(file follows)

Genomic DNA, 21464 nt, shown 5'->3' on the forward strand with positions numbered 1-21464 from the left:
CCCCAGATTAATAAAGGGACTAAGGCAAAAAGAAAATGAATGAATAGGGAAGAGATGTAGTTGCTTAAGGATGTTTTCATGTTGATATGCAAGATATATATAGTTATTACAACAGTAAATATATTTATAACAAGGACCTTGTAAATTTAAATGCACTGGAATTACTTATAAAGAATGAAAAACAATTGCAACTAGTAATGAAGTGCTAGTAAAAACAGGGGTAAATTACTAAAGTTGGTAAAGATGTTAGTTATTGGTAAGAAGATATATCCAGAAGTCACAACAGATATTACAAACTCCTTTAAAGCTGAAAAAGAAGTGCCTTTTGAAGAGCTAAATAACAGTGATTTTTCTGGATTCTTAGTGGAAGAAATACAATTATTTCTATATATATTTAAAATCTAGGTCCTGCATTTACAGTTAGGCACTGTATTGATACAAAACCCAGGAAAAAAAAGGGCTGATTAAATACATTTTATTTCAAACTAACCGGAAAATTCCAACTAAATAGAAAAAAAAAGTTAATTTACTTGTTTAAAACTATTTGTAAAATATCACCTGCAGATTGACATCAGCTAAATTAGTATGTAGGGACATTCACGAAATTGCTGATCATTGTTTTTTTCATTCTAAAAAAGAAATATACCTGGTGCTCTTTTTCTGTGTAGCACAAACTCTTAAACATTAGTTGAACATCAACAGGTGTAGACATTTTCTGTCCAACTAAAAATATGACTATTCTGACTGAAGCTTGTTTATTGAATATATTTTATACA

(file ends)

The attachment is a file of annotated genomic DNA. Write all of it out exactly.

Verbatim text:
Genomic DNA, 21464 nt, shown 5'->3' on the forward strand with positions numbered 1-21464 from the left:
CCCCAGATTAATAAAGGGACTAAGGCAAAAAGAAAATGAATGAATAGGGAAGAGATGTAGTTGCTTAAGGATGTTTTCATGTTGATATGCAAGATATATATAGTTATTACAACAGTAAATATATTTATAACAAGGACCTTGTAAATTTAAATGCACTGGAATTACTTATAAAGAATGAAAAACAATTGCAACTAGTAATGAAGTGCTAGTAAAAACAGGGGTAAATTACTAAAGTTGGTAAAGATGTTAGTTATTGGTAAGAAGATATATCCAGAAGTCACAACAGATATTACAAACTCCTTTAAAGCTGAAAAAGAAGTGCCTTTTGAAGAGCTAAATAACAGTGATTTTTCTGGATTCTTAGTGGAAGAAATACAATTATTTCTATATATATTTAAAATCTAGGTCCTGCATTTACAGTTAGGCACTGTATTGATACAAAACCCAGGAAAAAAAAGGGCTGATTAAATACATTTTATTTCAAACTAACCGGAAAATTCCAACTAAATAGAAAAAAAAAGTTAATTTACTTGTTTAAAACTATTTGTAAAATATCACCTGCAGATTGACATCAGCTAAATTAGTATGTAGGGACATTCACGAAATTGCTGATCATTGTTTTTTTCATTCTAAAAAAGAAATATACCTGGTGCTCTTTTTCTGTGTAGCACAAACTCTTAAACATTAGTTGAACATCAACAGGTGTAGACATTTTCTGTCCAACTAAAAATATGACTATTCTGACTGAAGCTTGTTTATTGAATATATTTTATACA